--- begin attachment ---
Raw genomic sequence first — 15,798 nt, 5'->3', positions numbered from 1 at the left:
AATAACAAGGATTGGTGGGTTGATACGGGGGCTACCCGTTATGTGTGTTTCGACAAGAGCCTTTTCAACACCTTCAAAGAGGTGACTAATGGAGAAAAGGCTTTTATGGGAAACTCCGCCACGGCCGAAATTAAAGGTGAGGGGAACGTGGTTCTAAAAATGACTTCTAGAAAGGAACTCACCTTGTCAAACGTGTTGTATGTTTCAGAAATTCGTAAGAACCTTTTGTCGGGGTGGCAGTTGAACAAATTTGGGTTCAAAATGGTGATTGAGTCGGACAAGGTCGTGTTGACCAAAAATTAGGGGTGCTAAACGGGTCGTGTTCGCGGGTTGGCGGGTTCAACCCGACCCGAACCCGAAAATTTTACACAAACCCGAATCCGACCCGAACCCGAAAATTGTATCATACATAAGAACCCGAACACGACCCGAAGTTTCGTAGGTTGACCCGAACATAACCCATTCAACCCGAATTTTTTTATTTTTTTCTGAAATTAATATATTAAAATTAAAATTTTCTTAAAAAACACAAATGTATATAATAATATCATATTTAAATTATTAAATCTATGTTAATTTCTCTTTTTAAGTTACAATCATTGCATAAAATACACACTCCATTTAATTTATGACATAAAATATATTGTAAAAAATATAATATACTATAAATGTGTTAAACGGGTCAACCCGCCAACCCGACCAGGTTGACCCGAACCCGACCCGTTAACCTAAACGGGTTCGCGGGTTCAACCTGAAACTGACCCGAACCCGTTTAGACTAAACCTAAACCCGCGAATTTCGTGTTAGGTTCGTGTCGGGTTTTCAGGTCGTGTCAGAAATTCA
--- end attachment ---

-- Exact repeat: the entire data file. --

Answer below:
Raw genomic sequence first — 15,798 nt, 5'->3', positions numbered from 1 at the left:
AATAACAAGGATTGGTGGGTTGATACGGGGGCTACCCGTTATGTGTGTTTCGACAAGAGCCTTTTCAACACCTTCAAAGAGGTGACTAATGGAGAAAAGGCTTTTATGGGAAACTCCGCCACGGCCGAAATTAAAGGTGAGGGGAACGTGGTTCTAAAAATGACTTCTAGAAAGGAACTCACCTTGTCAAACGTGTTGTATGTTTCAGAAATTCGTAAGAACCTTTTGTCGGGGTGGCAGTTGAACAAATTTGGGTTCAAAATGGTGATTGAGTCGGACAAGGTCGTGTTGACCAAAAATTAGGGGTGCTAAACGGGTCGTGTTCGCGGGTTGGCGGGTTCAACCCGACCCGAACCCGAAAATTTTACACAAACCCGAATCCGACCCGAACCCGAAAATTGTATCATACATAAGAACCCGAACACGACCCGAAGTTTCGTAGGTTGACCCGAACATAACCCATTCAACCCGAATTTTTTTATTTTTTTCTGAAATTAATATATTAAAATTAAAATTTTCTTAAAAAACACAAATGTATATAATAATATCATATTTAAATTATTAAATCTATGTTAATTTCTCTTTTTAAGTTACAATCATTGCATAAAATACACACTCCATTTAATTTATGACATAAAATATATTGTAAAAAATATAATATACTATAAATGTGTTAAACGGGTCAACCCGCCAACCCGACCAGGTTGACCCGAACCCGACCCGTTAACCTAAACGGGTTCGCGGGTTCAACCTGAAACTGACCCGAACCCGTTTAGACTAAACCTAAACCCGCGAATTTCGTGTTAGGTTCGTGTCGGGTTTTCAGGTCGTGTCAGAAATTCA